Both Rodion and Timothy were dealing with the effects of a slight cold today. Rodion would not let that hold him back but Timothy jumped at the opportunity for an easy option especially when that meant avoiding working at pivoting on one ski.
One Ski Pivots and Wide Stance Pivots
After a long carving run to warm up I physically supported Timothy through several one ski pivots in both directions. This was so that he could get a real feel for the efficient pivoting actions and also feel where his body had to go relative to the skis to make this happen. Only a few minutes were necessary so that he would sense things. We all then set about working on wide stance pivots – feet across the hill from each other – body travelling straight down the fall-line. I explained how this develops independent leg action at the hip joints as each leg rotates separately in its joint beneath the stationary pelvis. Everyone managed this but nobody initially managed to use their ski poles. The function of the poles is to get the centre of mass moving out over the downhill ski in a controlled manner – and ensure pressure is present on the fronts of the skis. Timothy predictably had no pole use at all and this fits with his problems with the one ski pivot – and his limits in skiing in general. We later repeated the supported pivots for Timothy so as to reinforce the right feelings. Between the two pivoting exercises both the boys had one slalom run and from the video I could see that Rodion was being blocked by his inside leg – so that would become the subject of Rodion’s later work outside of the poles.
After studying the video over a drinks break Rodion worked on his carving. The aim was to use a closer stance with pressure on the outside edge of the inside ski – but on the inside edge of that foot. At the same time we wanted pressure through the shin against the front of the boot – and pressure beneath the front of the heel – so as to ensure pressure on the fronts of the skis when lowering the centre of mass into the turn and holding it down inside the turn. It became clear that Rodion didn’t really understand how to be aware of the inside edge of his foot. After working on carving for a while we stopped for lunch and had a proper look at the function of the feet. I showed Rodion how to roll the feet onto an edge with the subtaler joints beneath the ankles – and how this works well with pressure just at the front of the heel. The foot and ankle muscles are also activated either by standing up on the balls of the feet or by stretching downwards with the ball of the foot (inside of the foot). The only situation to avoid is lazy feet with the ankle relaxed. The boot is not there to hold people up with collapsed ankles – it’s there to transmit forces between the skis and the skier. When the foot goes on its edge inside the ski boot this hardly affects the edges of the skis due to the rigid shaft of the ski boot running half way up the lower leg. What it does effect is the shape of the body and the action of reflexes. Most postural reflexes are controlled by pressure under the feet.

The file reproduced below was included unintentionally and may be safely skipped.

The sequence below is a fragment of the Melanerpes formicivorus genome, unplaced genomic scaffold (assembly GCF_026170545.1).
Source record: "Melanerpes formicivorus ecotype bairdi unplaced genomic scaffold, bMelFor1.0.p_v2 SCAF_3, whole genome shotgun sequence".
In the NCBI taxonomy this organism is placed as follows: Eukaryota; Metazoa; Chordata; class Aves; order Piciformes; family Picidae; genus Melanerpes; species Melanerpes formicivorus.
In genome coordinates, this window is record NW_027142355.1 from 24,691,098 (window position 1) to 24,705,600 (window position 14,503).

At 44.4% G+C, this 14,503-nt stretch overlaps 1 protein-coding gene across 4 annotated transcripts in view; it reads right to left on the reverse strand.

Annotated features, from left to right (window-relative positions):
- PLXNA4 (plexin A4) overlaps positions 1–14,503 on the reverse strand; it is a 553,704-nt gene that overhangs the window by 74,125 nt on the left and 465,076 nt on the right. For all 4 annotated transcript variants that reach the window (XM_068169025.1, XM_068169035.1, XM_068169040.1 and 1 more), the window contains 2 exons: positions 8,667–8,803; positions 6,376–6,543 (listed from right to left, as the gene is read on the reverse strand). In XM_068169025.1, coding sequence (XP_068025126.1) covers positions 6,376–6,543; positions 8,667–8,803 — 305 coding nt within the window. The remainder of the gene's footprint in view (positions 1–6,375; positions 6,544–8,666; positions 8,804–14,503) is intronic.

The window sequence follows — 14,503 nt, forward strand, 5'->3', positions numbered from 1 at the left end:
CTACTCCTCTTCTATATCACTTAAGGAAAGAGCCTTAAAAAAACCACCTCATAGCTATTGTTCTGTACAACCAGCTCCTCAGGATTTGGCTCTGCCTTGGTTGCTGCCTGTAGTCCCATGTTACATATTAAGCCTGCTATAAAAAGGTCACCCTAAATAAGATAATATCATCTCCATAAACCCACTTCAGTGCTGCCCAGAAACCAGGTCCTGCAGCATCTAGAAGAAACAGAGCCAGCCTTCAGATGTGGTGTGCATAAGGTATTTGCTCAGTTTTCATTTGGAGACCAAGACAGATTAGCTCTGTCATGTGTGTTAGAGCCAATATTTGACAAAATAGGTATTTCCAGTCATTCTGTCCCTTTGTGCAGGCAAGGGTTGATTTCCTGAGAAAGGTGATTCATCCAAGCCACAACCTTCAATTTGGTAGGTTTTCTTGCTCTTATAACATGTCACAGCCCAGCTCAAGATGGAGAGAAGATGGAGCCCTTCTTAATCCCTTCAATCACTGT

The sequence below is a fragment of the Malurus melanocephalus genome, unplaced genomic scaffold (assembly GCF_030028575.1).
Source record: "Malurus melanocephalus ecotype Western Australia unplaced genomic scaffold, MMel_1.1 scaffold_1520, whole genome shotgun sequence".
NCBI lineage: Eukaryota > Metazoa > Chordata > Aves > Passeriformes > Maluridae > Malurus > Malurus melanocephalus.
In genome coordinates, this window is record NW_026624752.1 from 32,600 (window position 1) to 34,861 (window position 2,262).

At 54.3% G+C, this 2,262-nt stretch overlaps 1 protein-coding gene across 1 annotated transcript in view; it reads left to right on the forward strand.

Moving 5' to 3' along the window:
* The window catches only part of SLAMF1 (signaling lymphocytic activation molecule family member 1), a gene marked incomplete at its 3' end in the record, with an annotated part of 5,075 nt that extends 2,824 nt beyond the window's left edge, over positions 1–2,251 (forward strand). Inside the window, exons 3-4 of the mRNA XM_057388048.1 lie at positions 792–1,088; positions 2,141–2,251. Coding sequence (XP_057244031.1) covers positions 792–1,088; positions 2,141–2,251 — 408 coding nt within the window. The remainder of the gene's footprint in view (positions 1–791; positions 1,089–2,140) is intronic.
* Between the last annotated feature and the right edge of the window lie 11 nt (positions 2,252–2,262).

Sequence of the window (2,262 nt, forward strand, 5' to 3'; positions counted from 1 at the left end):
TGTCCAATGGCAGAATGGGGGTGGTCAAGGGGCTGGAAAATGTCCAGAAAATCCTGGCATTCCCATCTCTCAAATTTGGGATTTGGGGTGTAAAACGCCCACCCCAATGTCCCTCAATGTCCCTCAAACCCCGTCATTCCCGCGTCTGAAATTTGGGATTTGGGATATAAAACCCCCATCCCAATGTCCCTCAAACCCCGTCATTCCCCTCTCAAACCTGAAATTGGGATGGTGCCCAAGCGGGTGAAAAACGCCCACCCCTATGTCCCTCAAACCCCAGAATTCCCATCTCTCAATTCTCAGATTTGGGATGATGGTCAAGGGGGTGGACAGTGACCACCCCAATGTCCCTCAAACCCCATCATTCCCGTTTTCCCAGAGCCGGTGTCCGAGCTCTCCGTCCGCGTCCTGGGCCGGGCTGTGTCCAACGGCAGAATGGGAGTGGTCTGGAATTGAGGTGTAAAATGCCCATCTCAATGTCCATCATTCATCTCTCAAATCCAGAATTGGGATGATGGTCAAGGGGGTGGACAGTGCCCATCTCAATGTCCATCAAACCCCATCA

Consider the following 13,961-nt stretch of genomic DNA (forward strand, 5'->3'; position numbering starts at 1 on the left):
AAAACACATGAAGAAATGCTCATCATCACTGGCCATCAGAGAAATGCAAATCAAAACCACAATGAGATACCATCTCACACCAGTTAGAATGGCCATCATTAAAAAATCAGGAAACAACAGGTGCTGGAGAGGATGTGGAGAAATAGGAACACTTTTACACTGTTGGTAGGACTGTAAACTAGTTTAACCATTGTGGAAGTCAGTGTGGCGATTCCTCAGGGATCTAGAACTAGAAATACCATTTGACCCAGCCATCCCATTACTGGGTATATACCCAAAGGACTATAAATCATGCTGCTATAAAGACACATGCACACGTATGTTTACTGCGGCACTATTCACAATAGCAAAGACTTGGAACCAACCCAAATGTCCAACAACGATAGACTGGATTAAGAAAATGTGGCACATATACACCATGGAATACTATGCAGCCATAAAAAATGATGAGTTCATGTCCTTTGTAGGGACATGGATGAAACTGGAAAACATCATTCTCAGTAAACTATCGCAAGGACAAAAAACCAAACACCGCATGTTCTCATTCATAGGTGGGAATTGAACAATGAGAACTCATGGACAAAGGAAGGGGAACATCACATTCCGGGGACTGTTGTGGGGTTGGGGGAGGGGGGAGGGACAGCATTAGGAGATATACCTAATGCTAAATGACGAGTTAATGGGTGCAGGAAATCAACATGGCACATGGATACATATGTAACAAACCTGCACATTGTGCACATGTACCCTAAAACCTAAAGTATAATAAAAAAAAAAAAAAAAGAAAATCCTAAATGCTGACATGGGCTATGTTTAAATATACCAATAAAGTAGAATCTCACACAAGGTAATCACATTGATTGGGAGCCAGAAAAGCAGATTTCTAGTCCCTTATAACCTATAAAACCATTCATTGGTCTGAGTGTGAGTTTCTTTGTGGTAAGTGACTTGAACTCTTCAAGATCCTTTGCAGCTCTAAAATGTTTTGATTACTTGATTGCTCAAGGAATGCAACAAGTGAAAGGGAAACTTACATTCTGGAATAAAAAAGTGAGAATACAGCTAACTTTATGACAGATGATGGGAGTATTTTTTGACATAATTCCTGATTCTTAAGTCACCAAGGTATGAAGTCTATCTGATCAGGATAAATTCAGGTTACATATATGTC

Next think we worked on was “timing”. The aim is to spread the maximum forces through the turn instead of having them all at the same time right at the end. This is done by seeing the turn in 3D and as a trampoline a the outside of each gate. You are going downhill (facing downhill) but bouncing from side to side on the way down. The turn apex has to be to the side of the gate not beneath it. Reactions have to alter so as to be releasing the turn as soon as the gate is passed. There is no “centrifugal” force sending the skier outwards – only gravity. As long as there is still a high speed carried the skier will reach the next pole before gravity pulls him that far downhill. There is no need to hang on to an existing turn for as long as people imagine – the centrifugal force is an illusion.
When Rodion went back to the slalom after lunch he focused mainly on timing. His result of 23.95 seconds is a significant improvement on his personal best.
Correct inside leg...
Inside leg blocking the body...
One very good reason for avoiding the pistes and skiing off-piste...